In a white paper report issued by Rothstein and Kass in December of 2008, 85 percent of pro athletes didn’t have a plan in place to protect their assets. Perhaps the issue hasn’t received much attention, or the vehicles available to help them protect their assets have not been highlighted enough. Whatever the reason, professional athletes have very unique asset protection considerations as a result of their nomadic lifestyle and short career span, making planning crucial. Oftentimes, athletes are targeted by frivolous lawsuits due to their deep pockets, which is also a primary driver for asset protection as well as anonymity.
An LLC can protect the professional athlete’s assets from lawsuits. It is a hybrid business entity blending elements of a partnership or sole proprietorship and corporate structure. It is a type of unincorporated association with the presence of limited liability. However, owners are not always protected from personal liabilities if fraud or misrepresentation is involved. Creditors have breached this liability protection. Creating multiple entities combats this. If one entity is attacked, those assets will be gone.
However, the assets held in the other entities will remain intact. The availability of pass through income taxation is a characteristic of an LLC. This means that owners report their share of profits or losses in the company on their individual tax returns. The IRS does not assess taxes on the company itself, which alleviates “double taxation.” Also, owners are not required to be U.S. citizens or permanent residents.
Estate planning and risk management for a professional athlete can be very complicated.
Federal and state gift and estate taxes are a real problem for athletes trying to leave assets to family members. Oftentimes, the majority of their wealth is tied up in illiquid long-term contracts so the source of income needed to pay the large estate taxes due at the time of the athlete’s death could be an unknown variable.
Family limited partnerships and trusts are some of the more popular methods used today to remove assets from their estate and take advantage of income tax benefits
This is an agreement set up between family members who are actively involved in a business. The partnership divides rights to appreciation, control among the family members, and income. Once the partnership is formed, you gift the limited partnership interests to your children but maintain the general partnership. You are the “general partner” and have control over the business. Your children are the “limited partners,” which allows them to share in the ownership. This strategy enables you to:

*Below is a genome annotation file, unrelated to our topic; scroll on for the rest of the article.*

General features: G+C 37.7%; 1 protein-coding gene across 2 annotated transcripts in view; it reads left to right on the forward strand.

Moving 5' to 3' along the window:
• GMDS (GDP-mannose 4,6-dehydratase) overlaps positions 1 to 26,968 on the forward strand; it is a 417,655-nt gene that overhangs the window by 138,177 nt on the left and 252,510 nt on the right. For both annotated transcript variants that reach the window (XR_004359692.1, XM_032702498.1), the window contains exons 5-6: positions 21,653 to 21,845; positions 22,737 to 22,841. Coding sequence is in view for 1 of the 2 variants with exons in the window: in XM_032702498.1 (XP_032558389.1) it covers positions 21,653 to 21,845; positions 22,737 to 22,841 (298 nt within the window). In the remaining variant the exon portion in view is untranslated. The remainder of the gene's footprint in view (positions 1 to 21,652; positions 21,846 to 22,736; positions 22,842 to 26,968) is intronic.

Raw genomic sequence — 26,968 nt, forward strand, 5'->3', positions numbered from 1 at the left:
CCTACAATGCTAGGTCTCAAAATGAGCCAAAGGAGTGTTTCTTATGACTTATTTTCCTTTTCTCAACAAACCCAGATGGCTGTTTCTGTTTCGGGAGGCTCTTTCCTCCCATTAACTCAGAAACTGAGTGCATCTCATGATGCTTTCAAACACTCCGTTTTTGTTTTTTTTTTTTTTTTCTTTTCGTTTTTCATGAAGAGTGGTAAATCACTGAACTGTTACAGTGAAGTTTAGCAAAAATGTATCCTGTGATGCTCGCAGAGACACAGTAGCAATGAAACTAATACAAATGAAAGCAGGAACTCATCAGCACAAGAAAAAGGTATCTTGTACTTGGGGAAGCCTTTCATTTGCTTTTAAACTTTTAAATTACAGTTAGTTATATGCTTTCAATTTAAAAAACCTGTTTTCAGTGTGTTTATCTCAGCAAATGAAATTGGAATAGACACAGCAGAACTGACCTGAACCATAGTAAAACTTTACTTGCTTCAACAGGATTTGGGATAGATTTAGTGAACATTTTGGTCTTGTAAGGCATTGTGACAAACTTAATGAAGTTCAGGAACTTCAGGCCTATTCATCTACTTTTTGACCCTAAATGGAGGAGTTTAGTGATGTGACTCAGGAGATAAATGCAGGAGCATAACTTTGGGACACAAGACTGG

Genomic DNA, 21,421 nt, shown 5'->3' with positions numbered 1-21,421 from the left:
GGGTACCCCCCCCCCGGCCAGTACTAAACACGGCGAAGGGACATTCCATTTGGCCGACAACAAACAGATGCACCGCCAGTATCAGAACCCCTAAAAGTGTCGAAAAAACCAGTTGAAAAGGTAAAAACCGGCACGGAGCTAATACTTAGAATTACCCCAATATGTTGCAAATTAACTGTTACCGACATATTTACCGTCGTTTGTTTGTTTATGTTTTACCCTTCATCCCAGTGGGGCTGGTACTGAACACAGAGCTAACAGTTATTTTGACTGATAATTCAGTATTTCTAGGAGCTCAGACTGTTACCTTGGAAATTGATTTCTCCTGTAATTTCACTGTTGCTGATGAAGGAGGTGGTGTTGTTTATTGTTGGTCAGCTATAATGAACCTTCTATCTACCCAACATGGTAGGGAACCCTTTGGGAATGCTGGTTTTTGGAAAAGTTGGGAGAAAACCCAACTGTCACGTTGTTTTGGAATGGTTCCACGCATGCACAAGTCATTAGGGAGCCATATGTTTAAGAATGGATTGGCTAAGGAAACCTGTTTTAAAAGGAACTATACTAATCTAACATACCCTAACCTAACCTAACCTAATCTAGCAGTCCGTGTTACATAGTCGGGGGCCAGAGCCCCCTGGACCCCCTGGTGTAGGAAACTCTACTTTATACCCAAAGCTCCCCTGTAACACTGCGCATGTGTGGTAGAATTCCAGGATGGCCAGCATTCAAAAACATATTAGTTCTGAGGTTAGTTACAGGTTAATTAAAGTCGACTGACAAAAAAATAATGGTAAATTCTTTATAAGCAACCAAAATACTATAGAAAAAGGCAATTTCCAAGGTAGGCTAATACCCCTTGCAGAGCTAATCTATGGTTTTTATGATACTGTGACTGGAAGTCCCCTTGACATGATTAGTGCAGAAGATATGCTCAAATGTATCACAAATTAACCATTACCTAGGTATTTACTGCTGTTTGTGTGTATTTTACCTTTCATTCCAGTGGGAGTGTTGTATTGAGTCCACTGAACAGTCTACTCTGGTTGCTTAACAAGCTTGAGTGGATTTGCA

To protect assets and keep them in the family, a lot of professional athletes utilize trusts. They protect assets in the event of a divorce, lifetime access to income and principal is afforded, and any transfers do not apply to in—laws. Trusts can also provide protection from creditors.
Revocable Trusts can be advantageous for professional athletes due to their limited career span and need for their assets to be managed carefully based on this unique income structure. A trust can set up a program to handle financial matters during the athlete’s lifetime, and should the trustee not live up to the athlete’s expectations, they can be replaced.
Another advantage comes into play should the athlete sustain a career ending injury, as property in the trust can provide added support. Last but not least, trusts support the need for anonymity and tasks such as distributing property at death are more private.
Irrevocable trusts of which the athlete is one of the beneficiaries is sometimes the right tool to use due to the enhanced creditor protection afforded when the trust is held under the laws of a jurisdiction that has enacted asset protection legislation. Irrevocable trusts also help with long-term generation-skipping planning to provide a tax-efficient source of wealth for the athlete’s family.
Irrevocable life insurance trusts are also a tool many athletes utilize. An ILIT is a type of irrevocable trust that is specifically designed to hold and own life insurance policies. Ownership of the policies are transferred to the Trustee of the ILIT (which can be spouses or children if so desired), and as a result, the proceeds of the policy are not taxed in your estate when you die.
One of the main objectives for a professional athlete will be to reduce his overall estate tax. Transferring his assets to various instruments will serve this purpose while still enabling him to benefit from them.
To illustrate this, if an athlete places money or life insurance in a dynasty trust, it will provide income to his/her relatives for generations. Assets placed in charitable trusts and family foundations can not only provide income, but support the athlete’s favorite causes and yield a large tax deduction.
Every professional athlete’s financial situation and lifestyle situation is unique. So too will be the blend of vehicles used to safeguard their assets.